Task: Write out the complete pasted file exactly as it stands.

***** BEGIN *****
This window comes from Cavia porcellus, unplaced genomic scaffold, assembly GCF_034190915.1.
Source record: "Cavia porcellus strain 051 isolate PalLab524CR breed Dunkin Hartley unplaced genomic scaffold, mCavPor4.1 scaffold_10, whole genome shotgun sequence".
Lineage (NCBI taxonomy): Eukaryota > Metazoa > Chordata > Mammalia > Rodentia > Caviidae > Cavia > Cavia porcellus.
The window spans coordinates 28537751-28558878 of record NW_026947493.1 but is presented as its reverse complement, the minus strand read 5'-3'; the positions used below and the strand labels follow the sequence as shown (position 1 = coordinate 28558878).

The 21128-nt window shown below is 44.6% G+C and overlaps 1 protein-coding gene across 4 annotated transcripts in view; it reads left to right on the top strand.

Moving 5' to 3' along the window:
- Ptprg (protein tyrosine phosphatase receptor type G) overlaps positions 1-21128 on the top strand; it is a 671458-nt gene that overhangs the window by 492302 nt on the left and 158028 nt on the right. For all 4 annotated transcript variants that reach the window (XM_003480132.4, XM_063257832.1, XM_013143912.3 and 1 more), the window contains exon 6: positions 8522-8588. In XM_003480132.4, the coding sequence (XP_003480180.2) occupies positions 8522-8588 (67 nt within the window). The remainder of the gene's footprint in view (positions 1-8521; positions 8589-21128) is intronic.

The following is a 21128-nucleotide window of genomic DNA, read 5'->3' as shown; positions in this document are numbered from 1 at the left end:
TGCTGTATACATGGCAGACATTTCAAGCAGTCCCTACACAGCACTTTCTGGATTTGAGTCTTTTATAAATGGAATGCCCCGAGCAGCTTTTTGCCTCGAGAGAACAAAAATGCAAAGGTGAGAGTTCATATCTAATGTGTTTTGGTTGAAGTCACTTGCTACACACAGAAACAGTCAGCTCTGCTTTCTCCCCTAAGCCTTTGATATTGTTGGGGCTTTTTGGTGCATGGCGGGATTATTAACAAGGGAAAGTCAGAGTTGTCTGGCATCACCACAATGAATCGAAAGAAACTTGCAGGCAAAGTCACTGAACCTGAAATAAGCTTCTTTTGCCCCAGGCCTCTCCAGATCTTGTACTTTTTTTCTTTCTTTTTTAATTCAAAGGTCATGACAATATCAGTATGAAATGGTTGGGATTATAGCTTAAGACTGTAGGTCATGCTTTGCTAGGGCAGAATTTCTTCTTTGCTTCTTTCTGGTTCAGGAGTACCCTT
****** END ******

This window comes from Cavia porcellus, unplaced genomic scaffold, assembly GCF_034190915.1.
Source record: "Cavia porcellus strain 051 isolate PalLab524CR breed Dunkin Hartley unplaced genomic scaffold, mCavPor4.1 scaffold_10, whole genome shotgun sequence".
Lineage (NCBI taxonomy): Eukaryota > Metazoa > Chordata > Mammalia > Rodentia > Caviidae > Cavia > Cavia porcellus.
The window spans coordinates 28537751-28558878 of record NW_026947493.1 but is presented as its reverse complement, the minus strand read 5'-3'; the positions used below and the strand labels follow the sequence as shown (position 1 = coordinate 28558878).

The 21128-nt window shown below is 44.6% G+C and overlaps 1 protein-coding gene across 4 annotated transcripts in view; it reads left to right on the top strand.

Moving 5' to 3' along the window:
- Ptprg (protein tyrosine phosphatase receptor type G) overlaps positions 1-21128 on the top strand; it is a 671458-nt gene that overhangs the window by 492302 nt on the left and 158028 nt on the right. For all 4 annotated transcript variants that reach the window (XM_003480132.4, XM_063257832.1, XM_013143912.3 and 1 more), the window contains exon 6: positions 8522-8588. In XM_003480132.4, the coding sequence (XP_003480180.2) occupies positions 8522-8588 (67 nt within the window). The remainder of the gene's footprint in view (positions 1-8521; positions 8589-21128) is intronic.

The following is a 21128-nucleotide window of genomic DNA, read 5'->3' as shown; positions in this document are numbered from 1 at the left end:
TGCTGTATACATGGCAGACATTTCAAGCAGTCCCTACACAGCACTTTCTGGATTTGAGTCTTTTATAAATGGAATGCCCCGAGCAGCTTTTTGCCTCGAGAGAACAAAAATGCAAAGGTGAGAGTTCATATCTAATGTGTTTTGGTTGAAGTCACTTGCTACACACAGAAACAGTCAGCTCTGCTTTCTCCCCTAAGCCTTTGATATTGTTGGGGCTTTTTGGTGCATGGCGGGATTATTAACAAGGGAAAGTCAGAGTTGTCTGGCATCACCACAATGAATCGAAAGAAACTTGCAGGCAAAGTCACTGAACCTGAAATAAGCTTCTTTTGCCCCAGGCCTCTCCAGATCTTGTACTTTTTTTCTTTCTTTTTTAATTCAAAGGTCATGACAATATCAGTATGAAATGGTTGGGATTATAGCTTAAGACTGTAGGTCATGCTTTGCTAGGGCAGAATTTCTTCTTTGCTTCTTTCTGGTTCAGGAGTACCCTT